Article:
* When energized machines and equipment are being serviced or maintained, OSHA

requires a program to ensure the machines are equipped with lockout devices or tagout devices if guards are removed or bypassed, or other safety hazards
could exist during the servicing (29 CFR 1910.147).

Machine Guards

     Hazards to those working with machinery exist whenever machine parts
rotate, reciprocate, move in transverse, Cut, punch, nip, shear or bend.
Machinery action can occur at the site of the work-piece and elsewhere.  OSHA
requires machine guards on all machines with these safety hazards to protect
the operator and other employees (29 CFR 1910.211, 1910.213, 1910.215 - .219)

     Common methods of guarding against machine hazards include:

* enclosing the operation;

* interlocking devices;

* moving barriers;

* removal devices;

* remote control;

* two-hand tripping devices; and

* electronic safety devices.

Fixed enclosures:  Fixed enclosure is the preferred method of machine
guarding.  Access to dangerous parts is impossible.  Flying machine parts
would be restrained.  Sometimes they are adjustable to different types of
machine parts.  In this case, they should also be fixable.

Interlocking guards:  Interlocking guards provide the second best method of
machine guarding.  An interlocking enclosure is removable.  A mechanical or
electric interlocking connection prevents dangerous contact between machine
and operator.  

     Specifically, an interlocking enclosure guard should:

* disengage power preventing start-up of machine when
the guard is open.

* guard the danger point before the start of operation.

* maintain the closed guard until the machine is at rest,
and likewise stop power during a work cycle if the
guard is opened.

     Examples of interlocking guards include barrier bars or wires, or
electric eye-beams, or magnetic circuitry that activates a braking mechanism.

Automatic guards:  Automatic guards are the third best choice.  One type of
automatic guard operates while the machine is active, and protects by removing
the operator's hand or body from the danger zone.  Common examples are sweep
and pushaway devices.

     Remote control placement, feeding and ejecting can protect the operator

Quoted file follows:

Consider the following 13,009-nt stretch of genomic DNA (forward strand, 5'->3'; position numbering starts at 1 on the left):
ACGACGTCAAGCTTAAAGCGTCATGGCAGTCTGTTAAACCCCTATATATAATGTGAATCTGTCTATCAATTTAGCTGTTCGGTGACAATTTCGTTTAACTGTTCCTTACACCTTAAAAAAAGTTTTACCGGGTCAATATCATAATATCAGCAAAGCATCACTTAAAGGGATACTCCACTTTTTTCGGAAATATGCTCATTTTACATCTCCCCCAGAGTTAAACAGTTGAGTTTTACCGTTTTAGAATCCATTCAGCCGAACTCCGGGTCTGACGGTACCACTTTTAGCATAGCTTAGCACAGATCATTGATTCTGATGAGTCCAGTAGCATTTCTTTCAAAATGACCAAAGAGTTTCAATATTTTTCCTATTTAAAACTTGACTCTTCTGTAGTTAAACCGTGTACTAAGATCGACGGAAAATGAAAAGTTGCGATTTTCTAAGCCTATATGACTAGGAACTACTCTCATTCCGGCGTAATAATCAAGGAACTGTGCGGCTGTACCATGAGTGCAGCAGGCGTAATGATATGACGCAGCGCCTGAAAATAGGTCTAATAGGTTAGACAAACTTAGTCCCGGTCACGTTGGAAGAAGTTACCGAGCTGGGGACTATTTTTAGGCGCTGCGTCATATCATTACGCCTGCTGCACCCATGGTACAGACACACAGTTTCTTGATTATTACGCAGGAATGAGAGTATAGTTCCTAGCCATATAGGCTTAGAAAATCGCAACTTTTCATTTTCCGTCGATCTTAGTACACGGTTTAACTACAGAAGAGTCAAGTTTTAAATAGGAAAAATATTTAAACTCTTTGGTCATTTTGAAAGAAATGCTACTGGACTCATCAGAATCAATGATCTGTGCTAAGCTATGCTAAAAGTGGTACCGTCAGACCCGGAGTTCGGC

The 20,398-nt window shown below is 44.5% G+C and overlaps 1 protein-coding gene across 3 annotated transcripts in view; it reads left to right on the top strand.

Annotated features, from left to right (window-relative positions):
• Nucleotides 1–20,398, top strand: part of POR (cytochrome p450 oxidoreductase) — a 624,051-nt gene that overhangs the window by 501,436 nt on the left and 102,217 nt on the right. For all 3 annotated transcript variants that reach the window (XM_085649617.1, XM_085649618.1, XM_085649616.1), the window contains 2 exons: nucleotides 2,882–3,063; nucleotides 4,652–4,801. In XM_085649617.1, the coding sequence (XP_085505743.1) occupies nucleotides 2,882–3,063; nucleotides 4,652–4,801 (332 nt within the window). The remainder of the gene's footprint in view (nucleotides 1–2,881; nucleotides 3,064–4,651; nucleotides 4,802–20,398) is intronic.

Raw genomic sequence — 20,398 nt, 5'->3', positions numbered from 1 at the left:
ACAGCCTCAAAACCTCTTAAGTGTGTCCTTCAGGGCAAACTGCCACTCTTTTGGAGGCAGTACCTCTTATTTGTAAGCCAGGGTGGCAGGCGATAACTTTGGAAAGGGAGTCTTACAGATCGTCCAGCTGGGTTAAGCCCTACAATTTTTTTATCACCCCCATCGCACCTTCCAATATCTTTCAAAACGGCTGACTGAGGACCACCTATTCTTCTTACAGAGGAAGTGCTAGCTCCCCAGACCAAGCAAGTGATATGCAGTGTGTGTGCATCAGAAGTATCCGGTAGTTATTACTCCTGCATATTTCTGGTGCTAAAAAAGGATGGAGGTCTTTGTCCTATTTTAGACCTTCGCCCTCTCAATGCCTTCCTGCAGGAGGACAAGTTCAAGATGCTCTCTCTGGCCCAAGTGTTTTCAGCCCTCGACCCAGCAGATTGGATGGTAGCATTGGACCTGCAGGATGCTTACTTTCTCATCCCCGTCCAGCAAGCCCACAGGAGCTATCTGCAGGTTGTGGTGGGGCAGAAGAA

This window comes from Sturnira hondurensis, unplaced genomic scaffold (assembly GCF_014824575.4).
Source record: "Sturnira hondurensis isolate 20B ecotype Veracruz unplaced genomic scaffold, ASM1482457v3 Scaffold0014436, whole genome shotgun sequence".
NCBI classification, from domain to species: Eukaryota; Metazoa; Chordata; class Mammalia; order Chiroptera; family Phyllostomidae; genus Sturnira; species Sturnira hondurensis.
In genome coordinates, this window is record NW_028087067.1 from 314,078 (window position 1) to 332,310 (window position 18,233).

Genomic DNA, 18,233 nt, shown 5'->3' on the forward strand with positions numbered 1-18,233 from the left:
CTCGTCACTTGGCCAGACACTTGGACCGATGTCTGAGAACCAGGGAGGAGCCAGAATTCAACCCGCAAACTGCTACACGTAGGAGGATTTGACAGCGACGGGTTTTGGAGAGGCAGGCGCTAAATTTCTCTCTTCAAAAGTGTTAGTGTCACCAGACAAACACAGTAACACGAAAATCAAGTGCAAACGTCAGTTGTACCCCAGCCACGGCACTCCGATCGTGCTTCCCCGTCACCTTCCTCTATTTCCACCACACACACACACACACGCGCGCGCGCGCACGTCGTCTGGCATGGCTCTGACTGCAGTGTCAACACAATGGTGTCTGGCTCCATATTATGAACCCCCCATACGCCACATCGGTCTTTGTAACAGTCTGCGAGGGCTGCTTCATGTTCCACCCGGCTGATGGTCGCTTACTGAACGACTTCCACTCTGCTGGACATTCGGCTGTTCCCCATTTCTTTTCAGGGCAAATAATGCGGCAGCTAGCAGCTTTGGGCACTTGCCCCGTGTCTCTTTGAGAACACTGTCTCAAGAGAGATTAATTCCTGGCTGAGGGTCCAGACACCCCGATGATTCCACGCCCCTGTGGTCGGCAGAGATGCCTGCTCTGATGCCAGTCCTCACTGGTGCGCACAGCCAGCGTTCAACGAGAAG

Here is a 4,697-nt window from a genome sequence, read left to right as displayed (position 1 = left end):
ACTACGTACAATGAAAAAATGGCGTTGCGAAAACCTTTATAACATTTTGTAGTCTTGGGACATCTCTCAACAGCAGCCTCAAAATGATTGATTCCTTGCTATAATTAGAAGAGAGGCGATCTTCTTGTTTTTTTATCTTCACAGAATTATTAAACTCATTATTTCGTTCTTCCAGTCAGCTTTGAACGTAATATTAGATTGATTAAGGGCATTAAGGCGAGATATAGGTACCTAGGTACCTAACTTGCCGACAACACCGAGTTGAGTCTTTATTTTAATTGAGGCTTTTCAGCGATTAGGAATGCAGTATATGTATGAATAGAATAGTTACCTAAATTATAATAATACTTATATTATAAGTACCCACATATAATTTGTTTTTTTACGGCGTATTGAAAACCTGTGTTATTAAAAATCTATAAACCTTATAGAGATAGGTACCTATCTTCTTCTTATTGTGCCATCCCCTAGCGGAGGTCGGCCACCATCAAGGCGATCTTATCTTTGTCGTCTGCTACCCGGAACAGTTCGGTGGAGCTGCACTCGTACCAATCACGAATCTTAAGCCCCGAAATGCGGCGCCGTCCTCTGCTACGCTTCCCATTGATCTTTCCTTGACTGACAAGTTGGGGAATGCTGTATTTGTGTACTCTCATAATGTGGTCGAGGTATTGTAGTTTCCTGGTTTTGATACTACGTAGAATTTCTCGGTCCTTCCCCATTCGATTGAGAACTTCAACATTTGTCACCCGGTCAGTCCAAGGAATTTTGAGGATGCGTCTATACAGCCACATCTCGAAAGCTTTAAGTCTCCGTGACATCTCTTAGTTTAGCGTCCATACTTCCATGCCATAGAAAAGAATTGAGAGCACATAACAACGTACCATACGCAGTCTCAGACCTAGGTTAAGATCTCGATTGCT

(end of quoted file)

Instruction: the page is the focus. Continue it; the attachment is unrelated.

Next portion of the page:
from contact at the dangerous point in machine operation.  Two-handed devices
can activate the machine.  Hand controls can also be linked with foot
controls.  The start-up controls should be positioned so that the operator
cannot reach the dangerous point of the machine, unless he or she de-activates
the machine by releasing the switch.

Woodworking Machines

     Woodworking machines requires special consideration because of they are
a major cause of accidents in arts programs.  This is covered by OSHA under 29
CFR 1910.213.

* Machines should be secured.  Belts, pulleys, chains, sprockets and gears
must be guarded.  V-belts and chain drives must be completely enclosed; if
belts, shafting, couplings, keys, collars and clutches are located seven or
less feet above the ground, these must be guarded from contact.

* Machine guards should be securely attached to machines, and conform to
existing standards, or be specifically designed for the particular machine.

(See discussion on machine guards below.)

* Every machine needs an accessible stop switch.

* Machines should have a master switch.  It should be possible to lock the
machine in the "off" position.

* Cutting blades must be maintained and sharp.

* Scraps and waste should be kept clear of the working surface of the machine.

* All woodworking machines that generate considerable quantities of wood dust
should be equipped with dust collectors that exhaust to the outside.  Portable
dust collectors are available that can be connected to several machines at

* Hearing protection may be necessary since noise levels from machinery can be

very high.  A good rule of thumb is that hearing protection is called for when
there is difficulty hearing someone one to two feet away.  

Powered Hand Tools

* Source: 29 CFR 1910.241 - .243.

* All electric cords must be in good condition, and inspected and maintained.

Special precautions must be taken if the work is damp, or contains flammables
or combustibles.